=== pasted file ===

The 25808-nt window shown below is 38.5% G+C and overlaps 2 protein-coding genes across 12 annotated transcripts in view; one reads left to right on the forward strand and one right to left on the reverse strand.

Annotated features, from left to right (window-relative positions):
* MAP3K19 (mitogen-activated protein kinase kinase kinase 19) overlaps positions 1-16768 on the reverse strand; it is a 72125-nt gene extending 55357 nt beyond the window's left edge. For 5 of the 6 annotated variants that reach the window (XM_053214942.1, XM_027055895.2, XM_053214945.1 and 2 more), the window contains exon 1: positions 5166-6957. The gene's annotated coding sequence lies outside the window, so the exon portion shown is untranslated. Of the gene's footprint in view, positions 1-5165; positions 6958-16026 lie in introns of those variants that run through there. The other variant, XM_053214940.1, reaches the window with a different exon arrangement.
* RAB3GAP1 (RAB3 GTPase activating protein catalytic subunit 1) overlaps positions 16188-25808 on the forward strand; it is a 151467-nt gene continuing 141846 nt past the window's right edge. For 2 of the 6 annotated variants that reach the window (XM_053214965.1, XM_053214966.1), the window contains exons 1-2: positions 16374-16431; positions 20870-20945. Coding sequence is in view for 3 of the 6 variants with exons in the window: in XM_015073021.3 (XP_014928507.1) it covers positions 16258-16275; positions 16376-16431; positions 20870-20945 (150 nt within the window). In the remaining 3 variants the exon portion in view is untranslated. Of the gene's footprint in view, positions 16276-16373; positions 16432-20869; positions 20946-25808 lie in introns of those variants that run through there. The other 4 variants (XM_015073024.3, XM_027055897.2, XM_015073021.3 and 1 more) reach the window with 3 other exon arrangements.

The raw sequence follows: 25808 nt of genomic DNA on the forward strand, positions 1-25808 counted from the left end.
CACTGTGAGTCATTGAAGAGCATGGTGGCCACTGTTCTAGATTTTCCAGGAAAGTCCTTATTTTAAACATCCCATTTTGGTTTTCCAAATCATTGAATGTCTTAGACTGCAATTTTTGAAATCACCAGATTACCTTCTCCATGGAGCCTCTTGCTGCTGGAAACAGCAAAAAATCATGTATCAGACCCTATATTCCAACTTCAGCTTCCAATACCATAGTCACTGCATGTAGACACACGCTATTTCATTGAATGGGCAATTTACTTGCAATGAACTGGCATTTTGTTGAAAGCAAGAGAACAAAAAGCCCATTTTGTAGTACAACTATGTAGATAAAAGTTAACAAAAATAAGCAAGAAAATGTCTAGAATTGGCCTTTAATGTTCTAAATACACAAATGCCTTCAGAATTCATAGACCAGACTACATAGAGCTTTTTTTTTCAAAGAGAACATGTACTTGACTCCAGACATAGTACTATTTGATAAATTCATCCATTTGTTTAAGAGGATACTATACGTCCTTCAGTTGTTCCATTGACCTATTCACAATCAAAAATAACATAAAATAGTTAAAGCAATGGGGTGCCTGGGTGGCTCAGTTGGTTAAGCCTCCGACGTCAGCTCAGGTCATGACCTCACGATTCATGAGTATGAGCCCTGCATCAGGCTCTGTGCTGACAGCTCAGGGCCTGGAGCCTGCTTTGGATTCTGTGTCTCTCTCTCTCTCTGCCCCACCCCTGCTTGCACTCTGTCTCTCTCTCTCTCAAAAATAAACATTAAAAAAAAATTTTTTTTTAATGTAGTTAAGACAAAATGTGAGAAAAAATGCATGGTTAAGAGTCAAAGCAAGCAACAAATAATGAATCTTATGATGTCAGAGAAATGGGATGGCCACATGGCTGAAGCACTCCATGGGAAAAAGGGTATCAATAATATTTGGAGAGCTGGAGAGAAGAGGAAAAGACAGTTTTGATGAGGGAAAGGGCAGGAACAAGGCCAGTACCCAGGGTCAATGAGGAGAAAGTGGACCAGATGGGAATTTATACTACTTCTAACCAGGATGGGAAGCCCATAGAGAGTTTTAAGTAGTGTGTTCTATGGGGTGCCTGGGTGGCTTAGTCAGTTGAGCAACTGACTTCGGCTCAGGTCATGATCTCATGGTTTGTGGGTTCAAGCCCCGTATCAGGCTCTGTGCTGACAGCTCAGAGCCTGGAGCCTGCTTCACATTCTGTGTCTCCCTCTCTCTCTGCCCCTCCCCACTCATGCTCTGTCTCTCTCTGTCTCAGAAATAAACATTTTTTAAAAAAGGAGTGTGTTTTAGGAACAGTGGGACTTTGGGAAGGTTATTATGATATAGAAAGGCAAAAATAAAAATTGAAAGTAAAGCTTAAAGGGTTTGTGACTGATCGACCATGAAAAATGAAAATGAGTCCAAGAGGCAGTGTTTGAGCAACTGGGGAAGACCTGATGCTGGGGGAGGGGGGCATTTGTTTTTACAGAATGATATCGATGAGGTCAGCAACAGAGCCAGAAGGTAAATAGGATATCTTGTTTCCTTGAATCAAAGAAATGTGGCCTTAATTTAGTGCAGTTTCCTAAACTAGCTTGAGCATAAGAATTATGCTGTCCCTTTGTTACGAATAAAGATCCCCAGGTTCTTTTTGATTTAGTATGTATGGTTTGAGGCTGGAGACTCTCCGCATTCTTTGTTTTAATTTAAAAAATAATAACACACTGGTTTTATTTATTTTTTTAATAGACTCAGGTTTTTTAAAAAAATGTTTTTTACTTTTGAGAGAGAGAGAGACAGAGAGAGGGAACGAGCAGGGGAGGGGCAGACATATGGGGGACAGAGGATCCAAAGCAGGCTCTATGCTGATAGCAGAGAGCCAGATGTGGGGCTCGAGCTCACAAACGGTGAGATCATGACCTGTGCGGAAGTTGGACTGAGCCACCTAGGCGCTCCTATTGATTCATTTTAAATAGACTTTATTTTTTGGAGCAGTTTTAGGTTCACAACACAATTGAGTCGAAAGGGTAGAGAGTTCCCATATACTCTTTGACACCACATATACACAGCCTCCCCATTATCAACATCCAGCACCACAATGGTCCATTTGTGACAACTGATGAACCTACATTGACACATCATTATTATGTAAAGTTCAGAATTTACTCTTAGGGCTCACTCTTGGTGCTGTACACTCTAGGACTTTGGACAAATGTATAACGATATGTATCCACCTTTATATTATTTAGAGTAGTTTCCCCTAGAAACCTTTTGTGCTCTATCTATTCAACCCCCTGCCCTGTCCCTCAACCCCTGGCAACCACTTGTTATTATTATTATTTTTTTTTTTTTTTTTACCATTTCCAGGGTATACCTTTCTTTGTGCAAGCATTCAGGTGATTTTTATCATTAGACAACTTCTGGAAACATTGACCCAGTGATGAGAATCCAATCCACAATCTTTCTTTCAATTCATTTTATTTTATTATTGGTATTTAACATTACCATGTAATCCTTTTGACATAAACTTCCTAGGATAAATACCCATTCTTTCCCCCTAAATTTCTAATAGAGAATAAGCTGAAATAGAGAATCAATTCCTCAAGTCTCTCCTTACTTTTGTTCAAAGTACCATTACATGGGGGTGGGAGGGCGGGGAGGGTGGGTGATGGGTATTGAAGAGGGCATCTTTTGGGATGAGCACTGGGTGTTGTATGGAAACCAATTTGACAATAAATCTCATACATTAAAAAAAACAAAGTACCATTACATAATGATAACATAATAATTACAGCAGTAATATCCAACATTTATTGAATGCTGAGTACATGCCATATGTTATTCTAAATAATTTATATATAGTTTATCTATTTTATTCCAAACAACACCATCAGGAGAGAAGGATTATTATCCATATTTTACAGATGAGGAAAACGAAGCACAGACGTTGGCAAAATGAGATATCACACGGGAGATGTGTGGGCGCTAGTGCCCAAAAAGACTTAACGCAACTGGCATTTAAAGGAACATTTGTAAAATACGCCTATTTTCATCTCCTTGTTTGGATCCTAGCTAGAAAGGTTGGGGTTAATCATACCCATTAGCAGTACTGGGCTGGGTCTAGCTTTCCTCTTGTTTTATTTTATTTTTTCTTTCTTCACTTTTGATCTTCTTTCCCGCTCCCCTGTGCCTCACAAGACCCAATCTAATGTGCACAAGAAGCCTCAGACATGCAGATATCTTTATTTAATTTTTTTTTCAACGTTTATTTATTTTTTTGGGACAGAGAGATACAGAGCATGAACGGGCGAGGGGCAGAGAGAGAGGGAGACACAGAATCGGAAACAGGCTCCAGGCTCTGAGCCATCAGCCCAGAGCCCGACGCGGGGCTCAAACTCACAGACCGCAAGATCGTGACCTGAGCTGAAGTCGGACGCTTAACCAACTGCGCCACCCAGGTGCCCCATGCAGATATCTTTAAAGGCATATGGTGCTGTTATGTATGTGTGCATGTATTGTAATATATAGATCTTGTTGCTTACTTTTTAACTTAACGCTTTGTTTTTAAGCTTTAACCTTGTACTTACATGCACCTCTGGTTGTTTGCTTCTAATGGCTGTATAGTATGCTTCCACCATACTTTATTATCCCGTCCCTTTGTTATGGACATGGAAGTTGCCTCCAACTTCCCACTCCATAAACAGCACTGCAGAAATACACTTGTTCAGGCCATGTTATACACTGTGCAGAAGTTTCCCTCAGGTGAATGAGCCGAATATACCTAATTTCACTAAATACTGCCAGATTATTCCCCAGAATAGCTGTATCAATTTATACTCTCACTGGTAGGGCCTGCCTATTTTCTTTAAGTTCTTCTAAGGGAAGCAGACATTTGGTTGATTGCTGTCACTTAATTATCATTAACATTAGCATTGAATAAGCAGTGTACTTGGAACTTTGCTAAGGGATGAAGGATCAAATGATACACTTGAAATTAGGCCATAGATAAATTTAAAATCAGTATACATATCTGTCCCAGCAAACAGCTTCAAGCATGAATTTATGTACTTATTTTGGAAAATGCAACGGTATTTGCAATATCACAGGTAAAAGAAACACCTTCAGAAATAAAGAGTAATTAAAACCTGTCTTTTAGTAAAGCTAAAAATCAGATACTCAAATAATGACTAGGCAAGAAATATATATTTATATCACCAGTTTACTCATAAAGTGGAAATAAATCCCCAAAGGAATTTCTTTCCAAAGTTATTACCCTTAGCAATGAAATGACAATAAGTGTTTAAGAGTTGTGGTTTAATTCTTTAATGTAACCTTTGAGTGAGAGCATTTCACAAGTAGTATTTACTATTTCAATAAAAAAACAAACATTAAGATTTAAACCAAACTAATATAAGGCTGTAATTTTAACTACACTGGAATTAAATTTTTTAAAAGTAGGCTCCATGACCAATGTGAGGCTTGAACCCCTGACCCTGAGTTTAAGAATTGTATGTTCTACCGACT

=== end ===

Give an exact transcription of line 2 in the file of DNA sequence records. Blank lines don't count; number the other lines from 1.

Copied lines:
Annotated features, from left to right (window-relative positions):